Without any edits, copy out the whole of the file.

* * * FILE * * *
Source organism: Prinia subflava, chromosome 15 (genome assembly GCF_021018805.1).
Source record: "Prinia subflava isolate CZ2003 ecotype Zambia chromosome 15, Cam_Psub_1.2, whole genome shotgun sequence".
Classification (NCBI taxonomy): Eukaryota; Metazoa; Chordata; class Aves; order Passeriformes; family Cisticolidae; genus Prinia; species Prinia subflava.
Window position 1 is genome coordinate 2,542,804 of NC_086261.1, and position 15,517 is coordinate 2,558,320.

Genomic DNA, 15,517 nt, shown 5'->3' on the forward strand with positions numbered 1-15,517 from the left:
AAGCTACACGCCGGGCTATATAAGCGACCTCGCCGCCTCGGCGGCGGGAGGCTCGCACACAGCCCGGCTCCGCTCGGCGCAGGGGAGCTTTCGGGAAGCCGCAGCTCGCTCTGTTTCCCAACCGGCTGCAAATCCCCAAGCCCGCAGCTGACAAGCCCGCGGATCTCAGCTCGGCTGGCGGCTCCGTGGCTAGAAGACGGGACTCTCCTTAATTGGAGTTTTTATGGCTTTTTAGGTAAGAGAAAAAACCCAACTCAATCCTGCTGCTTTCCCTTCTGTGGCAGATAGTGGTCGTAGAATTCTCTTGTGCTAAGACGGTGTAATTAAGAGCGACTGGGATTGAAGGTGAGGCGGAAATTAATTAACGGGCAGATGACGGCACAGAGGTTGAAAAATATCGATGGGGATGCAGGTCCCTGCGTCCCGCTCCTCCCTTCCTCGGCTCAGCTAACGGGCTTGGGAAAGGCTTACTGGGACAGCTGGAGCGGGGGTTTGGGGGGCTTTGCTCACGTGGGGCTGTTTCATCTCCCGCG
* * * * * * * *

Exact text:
Source organism: Prinia subflava, chromosome 15 (genome assembly GCF_021018805.1).
Source record: "Prinia subflava isolate CZ2003 ecotype Zambia chromosome 15, Cam_Psub_1.2, whole genome shotgun sequence".
Classification (NCBI taxonomy): Eukaryota; Metazoa; Chordata; class Aves; order Passeriformes; family Cisticolidae; genus Prinia; species Prinia subflava.
Window position 1 is genome coordinate 2,542,804 of NC_086261.1, and position 15,517 is coordinate 2,558,320.

Genomic DNA, 15,517 nt, shown 5'->3' on the forward strand with positions numbered 1-15,517 from the left:
AAGCTACACGCCGGGCTATATAAGCGACCTCGCCGCCTCGGCGGCGGGAGGCTCGCACACAGCCCGGCTCCGCTCGGCGCAGGGGAGCTTTCGGGAAGCCGCAGCTCGCTCTGTTTCCCAACCGGCTGCAAATCCCCAAGCCCGCAGCTGACAAGCCCGCGGATCTCAGCTCGGCTGGCGGCTCCGTGGCTAGAAGACGGGACTCTCCTTAATTGGAGTTTTTATGGCTTTTTAGGTAAGAGAAAAAACCCAACTCAATCCTGCTGCTTTCCCTTCTGTGGCAGATAGTGGTCGTAGAATTCTCTTGTGCTAAGACGGTGTAATTAAGAGCGACTGGGATTGAAGGTGAGGCGGAAATTAATTAACGGGCAGATGACGGCACAGAGGTTGAAAAATATCGATGGGGATGCAGGTCCCTGCGTCCCGCTCCTCCCTTCCTCGGCTCAGCTAACGGGCTTGGGAAAGGCTTACTGGGACAGCTGGAGCGGGGGTTTGGGGGGCTTTGCTCACGTGGGGCTGTTTCATCTCCCGCG